• 2024 Annual Renewal: Step-by-Step Guide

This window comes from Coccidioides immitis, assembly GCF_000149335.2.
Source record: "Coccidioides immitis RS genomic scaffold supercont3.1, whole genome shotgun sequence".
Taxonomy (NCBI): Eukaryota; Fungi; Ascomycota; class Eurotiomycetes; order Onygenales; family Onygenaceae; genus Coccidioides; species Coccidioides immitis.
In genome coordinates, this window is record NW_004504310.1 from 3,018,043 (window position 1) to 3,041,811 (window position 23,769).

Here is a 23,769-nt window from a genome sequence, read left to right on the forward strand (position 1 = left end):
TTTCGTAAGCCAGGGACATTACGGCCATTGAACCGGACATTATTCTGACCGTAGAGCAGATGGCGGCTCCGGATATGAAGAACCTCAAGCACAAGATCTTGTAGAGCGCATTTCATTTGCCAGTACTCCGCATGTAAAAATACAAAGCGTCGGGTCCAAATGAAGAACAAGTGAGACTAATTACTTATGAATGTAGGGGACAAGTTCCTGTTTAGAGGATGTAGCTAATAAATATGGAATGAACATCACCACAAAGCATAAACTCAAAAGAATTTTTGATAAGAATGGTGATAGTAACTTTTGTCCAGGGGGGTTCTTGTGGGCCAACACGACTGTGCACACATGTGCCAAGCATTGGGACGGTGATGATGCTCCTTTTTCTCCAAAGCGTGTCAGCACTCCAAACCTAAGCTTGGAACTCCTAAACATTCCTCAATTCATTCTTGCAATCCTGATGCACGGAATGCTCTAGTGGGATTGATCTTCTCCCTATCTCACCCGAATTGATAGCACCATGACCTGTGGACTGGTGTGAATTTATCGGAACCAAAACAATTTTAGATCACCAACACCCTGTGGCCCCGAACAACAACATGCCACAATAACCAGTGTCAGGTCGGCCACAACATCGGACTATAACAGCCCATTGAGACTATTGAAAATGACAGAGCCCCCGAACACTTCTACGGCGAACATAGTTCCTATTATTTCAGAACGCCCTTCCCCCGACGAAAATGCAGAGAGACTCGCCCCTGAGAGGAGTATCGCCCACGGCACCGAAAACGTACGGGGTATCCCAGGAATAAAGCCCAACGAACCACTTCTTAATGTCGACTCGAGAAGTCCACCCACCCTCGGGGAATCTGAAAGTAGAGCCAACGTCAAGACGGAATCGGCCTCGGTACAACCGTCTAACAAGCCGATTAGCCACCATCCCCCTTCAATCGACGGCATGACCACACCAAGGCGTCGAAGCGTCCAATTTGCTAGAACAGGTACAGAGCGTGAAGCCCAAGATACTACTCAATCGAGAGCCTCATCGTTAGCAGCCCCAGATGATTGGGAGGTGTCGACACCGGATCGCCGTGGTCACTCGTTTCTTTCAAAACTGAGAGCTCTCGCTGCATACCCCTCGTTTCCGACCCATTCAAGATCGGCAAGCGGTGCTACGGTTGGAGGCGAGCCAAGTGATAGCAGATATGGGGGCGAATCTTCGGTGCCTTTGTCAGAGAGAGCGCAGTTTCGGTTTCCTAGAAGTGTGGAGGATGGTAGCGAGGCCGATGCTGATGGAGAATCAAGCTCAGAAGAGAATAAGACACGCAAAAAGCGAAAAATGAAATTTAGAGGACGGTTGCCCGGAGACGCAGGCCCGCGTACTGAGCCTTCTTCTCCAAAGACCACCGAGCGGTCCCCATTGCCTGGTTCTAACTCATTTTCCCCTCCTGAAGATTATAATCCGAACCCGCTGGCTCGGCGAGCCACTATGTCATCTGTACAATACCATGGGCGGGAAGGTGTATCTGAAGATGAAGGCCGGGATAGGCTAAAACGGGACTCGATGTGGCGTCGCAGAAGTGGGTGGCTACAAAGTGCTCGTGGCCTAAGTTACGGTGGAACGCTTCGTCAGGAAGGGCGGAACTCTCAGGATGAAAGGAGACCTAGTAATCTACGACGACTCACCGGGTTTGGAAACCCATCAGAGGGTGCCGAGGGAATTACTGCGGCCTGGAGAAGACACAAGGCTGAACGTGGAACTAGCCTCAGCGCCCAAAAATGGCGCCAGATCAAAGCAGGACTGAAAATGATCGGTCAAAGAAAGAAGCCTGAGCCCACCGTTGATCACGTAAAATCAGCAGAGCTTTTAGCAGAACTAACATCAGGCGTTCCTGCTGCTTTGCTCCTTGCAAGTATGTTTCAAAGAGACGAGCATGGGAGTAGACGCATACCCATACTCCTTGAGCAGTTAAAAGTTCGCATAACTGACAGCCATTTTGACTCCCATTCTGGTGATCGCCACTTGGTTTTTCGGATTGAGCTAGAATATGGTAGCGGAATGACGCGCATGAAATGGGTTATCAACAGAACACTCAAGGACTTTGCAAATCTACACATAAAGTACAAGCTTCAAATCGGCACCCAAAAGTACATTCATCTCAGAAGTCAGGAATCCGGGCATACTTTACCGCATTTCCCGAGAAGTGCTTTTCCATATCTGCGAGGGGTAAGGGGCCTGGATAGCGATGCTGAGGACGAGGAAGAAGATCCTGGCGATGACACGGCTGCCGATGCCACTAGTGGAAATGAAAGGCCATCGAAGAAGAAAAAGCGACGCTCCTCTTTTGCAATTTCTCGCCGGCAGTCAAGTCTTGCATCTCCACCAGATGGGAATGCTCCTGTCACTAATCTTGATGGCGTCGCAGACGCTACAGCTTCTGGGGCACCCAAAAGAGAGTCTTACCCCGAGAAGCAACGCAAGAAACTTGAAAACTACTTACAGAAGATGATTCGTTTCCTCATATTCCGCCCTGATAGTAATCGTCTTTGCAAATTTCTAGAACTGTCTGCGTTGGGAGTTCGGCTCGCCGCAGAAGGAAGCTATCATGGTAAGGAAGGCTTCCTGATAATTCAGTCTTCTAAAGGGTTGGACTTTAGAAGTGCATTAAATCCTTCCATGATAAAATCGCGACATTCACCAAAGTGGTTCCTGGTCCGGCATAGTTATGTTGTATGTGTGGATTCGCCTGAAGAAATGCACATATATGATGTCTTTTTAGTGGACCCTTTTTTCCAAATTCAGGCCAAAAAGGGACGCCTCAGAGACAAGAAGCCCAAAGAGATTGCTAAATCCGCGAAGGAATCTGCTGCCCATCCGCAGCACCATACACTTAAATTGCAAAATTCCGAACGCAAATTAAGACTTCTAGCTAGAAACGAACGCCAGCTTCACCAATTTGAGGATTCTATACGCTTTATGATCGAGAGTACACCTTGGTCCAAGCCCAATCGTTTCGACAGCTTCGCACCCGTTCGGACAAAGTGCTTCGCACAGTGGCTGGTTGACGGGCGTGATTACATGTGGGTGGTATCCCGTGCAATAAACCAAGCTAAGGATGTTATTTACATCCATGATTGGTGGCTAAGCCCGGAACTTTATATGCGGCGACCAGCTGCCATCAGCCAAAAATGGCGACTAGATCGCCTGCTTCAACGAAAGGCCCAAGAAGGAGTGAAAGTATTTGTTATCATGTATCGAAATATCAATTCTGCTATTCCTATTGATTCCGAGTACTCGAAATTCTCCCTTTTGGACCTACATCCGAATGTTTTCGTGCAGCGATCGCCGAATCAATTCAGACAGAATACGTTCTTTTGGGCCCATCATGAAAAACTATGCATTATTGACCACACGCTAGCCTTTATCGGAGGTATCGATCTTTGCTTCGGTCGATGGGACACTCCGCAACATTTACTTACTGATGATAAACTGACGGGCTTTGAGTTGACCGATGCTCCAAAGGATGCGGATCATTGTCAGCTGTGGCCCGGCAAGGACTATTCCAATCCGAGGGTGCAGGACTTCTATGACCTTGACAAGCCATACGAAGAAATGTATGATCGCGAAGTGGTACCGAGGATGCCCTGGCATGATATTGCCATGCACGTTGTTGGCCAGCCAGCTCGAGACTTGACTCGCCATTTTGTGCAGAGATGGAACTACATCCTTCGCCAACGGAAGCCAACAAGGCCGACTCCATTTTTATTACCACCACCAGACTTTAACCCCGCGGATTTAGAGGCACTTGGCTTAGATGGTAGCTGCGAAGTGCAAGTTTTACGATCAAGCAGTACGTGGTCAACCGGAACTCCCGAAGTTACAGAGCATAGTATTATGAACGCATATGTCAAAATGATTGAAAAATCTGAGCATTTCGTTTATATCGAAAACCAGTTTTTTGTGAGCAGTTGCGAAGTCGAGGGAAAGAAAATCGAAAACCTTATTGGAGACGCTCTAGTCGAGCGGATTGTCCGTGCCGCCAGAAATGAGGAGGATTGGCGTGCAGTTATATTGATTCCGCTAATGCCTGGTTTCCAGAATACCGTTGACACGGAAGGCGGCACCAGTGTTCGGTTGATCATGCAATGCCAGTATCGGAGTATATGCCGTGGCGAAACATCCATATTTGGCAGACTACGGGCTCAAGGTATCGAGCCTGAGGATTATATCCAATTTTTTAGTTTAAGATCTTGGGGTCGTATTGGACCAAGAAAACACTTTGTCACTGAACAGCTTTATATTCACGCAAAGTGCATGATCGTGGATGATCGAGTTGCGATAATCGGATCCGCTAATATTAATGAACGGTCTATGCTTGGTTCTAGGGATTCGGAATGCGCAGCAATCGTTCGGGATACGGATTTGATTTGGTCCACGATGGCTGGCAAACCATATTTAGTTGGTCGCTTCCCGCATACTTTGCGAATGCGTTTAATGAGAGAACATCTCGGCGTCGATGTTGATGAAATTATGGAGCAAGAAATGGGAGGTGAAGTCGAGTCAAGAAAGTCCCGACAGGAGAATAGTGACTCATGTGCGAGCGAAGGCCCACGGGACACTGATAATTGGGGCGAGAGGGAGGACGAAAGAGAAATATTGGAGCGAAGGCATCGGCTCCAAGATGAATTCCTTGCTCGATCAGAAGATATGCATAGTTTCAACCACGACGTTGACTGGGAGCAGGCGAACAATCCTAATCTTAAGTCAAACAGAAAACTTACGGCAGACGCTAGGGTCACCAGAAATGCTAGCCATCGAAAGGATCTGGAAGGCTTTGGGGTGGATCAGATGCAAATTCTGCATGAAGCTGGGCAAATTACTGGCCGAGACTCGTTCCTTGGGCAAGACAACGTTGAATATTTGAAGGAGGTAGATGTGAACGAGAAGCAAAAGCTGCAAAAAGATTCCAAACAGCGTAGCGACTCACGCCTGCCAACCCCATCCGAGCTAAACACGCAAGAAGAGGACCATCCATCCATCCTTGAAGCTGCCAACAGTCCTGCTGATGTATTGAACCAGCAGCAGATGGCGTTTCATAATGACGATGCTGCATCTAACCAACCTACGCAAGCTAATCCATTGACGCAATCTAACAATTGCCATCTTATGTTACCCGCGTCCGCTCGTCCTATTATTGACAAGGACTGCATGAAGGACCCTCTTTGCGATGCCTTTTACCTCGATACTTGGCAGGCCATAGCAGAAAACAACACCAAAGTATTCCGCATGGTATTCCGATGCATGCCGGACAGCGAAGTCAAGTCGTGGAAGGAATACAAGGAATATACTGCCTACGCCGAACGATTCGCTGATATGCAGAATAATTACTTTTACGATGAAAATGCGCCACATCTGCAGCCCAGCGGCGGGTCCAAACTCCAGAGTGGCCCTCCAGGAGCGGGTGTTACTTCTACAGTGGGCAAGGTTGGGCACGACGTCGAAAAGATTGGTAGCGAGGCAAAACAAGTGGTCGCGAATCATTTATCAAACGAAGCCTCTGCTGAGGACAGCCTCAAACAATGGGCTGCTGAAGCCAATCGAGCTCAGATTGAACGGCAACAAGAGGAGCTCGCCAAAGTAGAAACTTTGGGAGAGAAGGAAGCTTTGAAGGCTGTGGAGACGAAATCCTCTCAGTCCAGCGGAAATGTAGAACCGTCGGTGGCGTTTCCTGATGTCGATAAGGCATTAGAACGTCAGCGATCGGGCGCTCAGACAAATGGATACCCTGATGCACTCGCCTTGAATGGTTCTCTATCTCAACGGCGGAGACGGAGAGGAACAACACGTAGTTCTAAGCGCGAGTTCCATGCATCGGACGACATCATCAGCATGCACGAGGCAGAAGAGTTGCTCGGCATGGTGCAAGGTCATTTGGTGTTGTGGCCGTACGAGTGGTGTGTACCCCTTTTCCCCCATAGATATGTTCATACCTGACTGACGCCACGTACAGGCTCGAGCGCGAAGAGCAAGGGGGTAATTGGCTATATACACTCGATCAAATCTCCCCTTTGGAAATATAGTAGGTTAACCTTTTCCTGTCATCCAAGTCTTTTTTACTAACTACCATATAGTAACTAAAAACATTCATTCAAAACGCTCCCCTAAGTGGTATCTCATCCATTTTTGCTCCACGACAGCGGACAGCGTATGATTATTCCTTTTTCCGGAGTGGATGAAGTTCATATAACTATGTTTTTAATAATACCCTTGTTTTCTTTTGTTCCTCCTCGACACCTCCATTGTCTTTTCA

On an annual basis, registered investment advisers (RIAs) are required to renew the registrations for their firms and all associated investment adviser representatives (IARs) by paying the renewal fees through their FINRA Gateway IARD/CRD account. FINRA assists with the invoicing and collection of renewal fees and disburses the fees to the various jurisdictions for both SEC- and state-registered RIAs. Information regarding the renewal program is posted at The renewal program is a two-stage process: First, Preliminary Statements are issued on November 6, 2023. Fees for the Preliminary Statement are based on registrations in effect as of November 4, and are due on or before December 11, 2023. Second, Final Statements are issued on January 1, 2024. The Final Statements will reflect fees due for any changes to registration made between November 4 (when Preliminary Statements are created) and December 31, 2023. If you have not added or terminated any firm or IAR registrations during this time period, your Final Statement should reflect no balance due. If your Final Statement does reflect a balance due, this balance is due and payable by January 26, 2024. Following are step-by-step instructions for retrieving your statements from your IARD/CRD account, and making necessary payments for your renewal fees. PHASE 1: PRELIMINARY STATEMENT Promptly after the November 6, navigate to to log in to your IARD/CRD account. From the Dashboard Quick Links, select the E-Bill module. On the E-Bill Overview tab, you should see two sections: Flex-Funding Account and Renewal Account. (Note: The Renewal section only appears during the annual renewal period from November through January. It does not appear on the E-Bill page during the rest of the year.) On the Flex-Funding Account, note the current estimated balance. On the Renewal Account, note the renewal fees on the left. Select the blue “View Statement” button to view and download your Preliminary Statement. I recommend reviewing this statement to be sure that the listed registrations for the firm and IARs appear to be accurate. Note that fees are due on or before December 11. When you are ready to pay the fees, you have a few options: If you already have sufficient funds in the Flex-Funding Account to cover the renewal fees, under the Renewal Account section you can fill in the Payment Amount box (equal to the renewal fees due), then click the “Payment Options” box. Select the option to transfer funds from the Flex-Funding Account. The funds will be transferred from the Flex-Funding Account to the Renewal Account, and your renewal fees will be marked as paid. If the funds in your Flex-Funding Account will partially cover the fees, you can select the blue “Add Funds” button at the top of the Flex-Funding Account section to deposit additional funds in the Flex-Funding Account. Deposits process overnight and are available the next business day. Once there are sufficient funds in the Flex-Funding Account, you can follow the process outlined in Step 4.a. above to pay the renewal fees from the Flex-Funding Account. You can pay the renewal fees directly from the Renewal Account without transferring funds from the Flex-Funding Account. Under the Renewal Account section you can fill in the Payment Amount box (equal to the renewal fees due), then click the “Payment Options” box. Select the option to add funds from an external source (bank account or credit card), then just follow the instructions to add the necessary funds to pay the renewal fees. Transactions may process overnight. Regardless of which option you choose in Step 4 above, I recommend logging back into the account again in a day or two to verify that the Renewal Account reflects that no fees are owed. (Sometimes there are glitches, so it’s a good idea to double check this.) If your fees are not paid in full by the December 11 deadline, a late fee will be assessed so it is important to verify this. PHASE 2: FINAL STATEMENT Promptly after January 2, navigate to to log in to your IARD/CRD account. From the Dashboard, navigate again to the E-Bill module. Check the Renewal Account to see if any additional fees are due. Select the blue “View Statement” button to view and download your Final Statement. The Final Statement will reflect fees due for any changes to registrations made between November 4 (when Preliminary Statements are created) and December 31, 2023. If you have not added or terminated any firm or IAR registrations during this time period, your Final Statement should reflect no balance due. If your Final Statement does reflect a balance due, verify that charges reflected on the Final Statement are accurate. If a balance is due on your Final Statement, note that this balance is due and payable by January 26, 2024. You can follow steps outlined in Step 4 under Phase 1 above to pay the remaining fees. I again recommend logging back into the account in a day or two to verify that the Renewal Account reflects that the payment has been applied and no fees are owed.